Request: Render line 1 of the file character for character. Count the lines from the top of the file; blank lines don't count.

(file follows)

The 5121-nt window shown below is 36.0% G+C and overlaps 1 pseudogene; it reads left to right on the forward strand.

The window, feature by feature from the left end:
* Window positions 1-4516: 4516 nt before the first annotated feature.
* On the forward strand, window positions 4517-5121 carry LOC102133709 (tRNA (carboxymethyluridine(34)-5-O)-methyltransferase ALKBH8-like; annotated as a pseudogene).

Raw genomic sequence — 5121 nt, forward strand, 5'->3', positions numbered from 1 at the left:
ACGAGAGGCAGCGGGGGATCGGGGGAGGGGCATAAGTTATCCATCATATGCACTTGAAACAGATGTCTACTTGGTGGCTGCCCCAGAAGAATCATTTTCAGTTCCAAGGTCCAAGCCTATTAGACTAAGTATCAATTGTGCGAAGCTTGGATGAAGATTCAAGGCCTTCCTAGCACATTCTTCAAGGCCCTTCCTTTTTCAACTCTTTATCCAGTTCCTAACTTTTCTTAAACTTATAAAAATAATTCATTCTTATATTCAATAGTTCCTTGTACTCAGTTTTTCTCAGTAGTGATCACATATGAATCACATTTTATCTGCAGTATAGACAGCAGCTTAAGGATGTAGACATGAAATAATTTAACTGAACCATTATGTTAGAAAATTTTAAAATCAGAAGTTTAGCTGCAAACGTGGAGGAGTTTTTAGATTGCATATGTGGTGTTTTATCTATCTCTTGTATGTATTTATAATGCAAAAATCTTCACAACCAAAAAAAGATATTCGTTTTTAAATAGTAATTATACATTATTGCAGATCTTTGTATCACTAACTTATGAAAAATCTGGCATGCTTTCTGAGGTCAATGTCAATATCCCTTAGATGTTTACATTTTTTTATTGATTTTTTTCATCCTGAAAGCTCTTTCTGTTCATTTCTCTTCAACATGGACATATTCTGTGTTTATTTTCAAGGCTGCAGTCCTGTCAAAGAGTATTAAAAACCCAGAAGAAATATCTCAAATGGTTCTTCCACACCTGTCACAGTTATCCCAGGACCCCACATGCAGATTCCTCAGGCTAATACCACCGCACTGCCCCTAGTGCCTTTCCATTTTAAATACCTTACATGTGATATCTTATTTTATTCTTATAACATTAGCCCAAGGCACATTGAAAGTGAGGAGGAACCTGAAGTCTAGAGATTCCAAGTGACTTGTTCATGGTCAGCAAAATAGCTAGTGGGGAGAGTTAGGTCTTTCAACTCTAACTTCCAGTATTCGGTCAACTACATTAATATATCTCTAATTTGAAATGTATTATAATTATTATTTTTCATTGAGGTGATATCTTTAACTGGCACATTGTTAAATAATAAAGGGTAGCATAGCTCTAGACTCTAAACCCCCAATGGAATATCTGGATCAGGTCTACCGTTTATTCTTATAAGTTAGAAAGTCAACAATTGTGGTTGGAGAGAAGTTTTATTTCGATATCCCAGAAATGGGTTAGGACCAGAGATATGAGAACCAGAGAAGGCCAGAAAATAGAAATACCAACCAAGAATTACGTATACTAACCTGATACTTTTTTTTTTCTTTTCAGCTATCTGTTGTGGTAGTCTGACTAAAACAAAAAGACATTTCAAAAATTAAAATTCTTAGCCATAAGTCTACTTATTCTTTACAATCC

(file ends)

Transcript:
The 5121-nt window shown below is 36.0% G+C and overlaps 1 pseudogene; it reads left to right on the forward strand.